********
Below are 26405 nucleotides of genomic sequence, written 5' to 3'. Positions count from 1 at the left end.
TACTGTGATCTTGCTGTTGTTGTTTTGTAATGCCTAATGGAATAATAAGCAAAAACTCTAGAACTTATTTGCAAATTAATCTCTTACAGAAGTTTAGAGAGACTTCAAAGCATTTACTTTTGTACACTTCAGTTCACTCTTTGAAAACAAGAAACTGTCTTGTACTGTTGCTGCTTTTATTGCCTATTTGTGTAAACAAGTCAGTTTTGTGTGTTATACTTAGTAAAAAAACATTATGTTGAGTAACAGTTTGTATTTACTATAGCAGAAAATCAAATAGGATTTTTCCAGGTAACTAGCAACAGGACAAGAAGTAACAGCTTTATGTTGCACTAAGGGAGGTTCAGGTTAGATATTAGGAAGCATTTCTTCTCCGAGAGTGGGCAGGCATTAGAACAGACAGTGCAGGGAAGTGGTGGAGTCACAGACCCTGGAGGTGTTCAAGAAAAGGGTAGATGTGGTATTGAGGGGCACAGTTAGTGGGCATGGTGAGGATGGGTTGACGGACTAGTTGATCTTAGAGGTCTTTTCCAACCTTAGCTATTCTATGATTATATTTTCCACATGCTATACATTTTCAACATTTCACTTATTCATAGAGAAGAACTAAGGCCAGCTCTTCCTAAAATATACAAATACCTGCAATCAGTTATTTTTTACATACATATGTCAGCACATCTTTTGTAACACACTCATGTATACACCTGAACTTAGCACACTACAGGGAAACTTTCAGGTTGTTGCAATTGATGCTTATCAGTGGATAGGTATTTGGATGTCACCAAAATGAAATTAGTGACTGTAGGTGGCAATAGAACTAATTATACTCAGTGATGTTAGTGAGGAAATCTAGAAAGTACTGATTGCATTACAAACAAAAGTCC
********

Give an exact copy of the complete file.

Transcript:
Below are 26405 nucleotides of genomic sequence, written 5' to 3'. Positions count from 1 at the left end.
TACTGTGATCTTGCTGTTGTTGTTTTGTAATGCCTAATGGAATAATAAGCAAAAACTCTAGAACTTATTTGCAAATTAATCTCTTACAGAAGTTTAGAGAGACTTCAAAGCATTTACTTTTGTACACTTCAGTTCACTCTTTGAAAACAAGAAACTGTCTTGTACTGTTGCTGCTTTTATTGCCTATTTGTGTAAACAAGTCAGTTTTGTGTGTTATACTTAGTAAAAAAACATTATGTTGAGTAACAGTTTGTATTTACTATAGCAGAAAATCAAATAGGATTTTTCCAGGTAACTAGCAACAGGACAAGAAGTAACAGCTTTATGTTGCACTAAGGGAGGTTCAGGTTAGATATTAGGAAGCATTTCTTCTCCGAGAGTGGGCAGGCATTAGAACAGACAGTGCAGGGAAGTGGTGGAGTCACAGACCCTGGAGGTGTTCAAGAAAAGGGTAGATGTGGTATTGAGGGGCACAGTTAGTGGGCATGGTGAGGATGGGTTGACGGACTAGTTGATCTTAGAGGTCTTTTCCAACCTTAGCTATTCTATGATTATATTTTCCACATGCTATACATTTTCAACATTTCACTTATTCATAGAGAAGAACTAAGGCCAGCTCTTCCTAAAATATACAAATACCTGCAATCAGTTATTTTTTACATACATATGTCAGCACATCTTTTGTAACACACTCATGTATACACCTGAACTTAGCACACTACAGGGAAACTTTCAGGTTGTTGCAATTGATGCTTATCAGTGGATAGGTATTTGGATGTCACCAAAATGAAATTAGTGACTGTAGGTGGCAATAGAACTAATTATACTCAGTGATGTTAGTGAGGAAATCTAGAAAGTACTGATTGCATTACAAACAAAAGTCC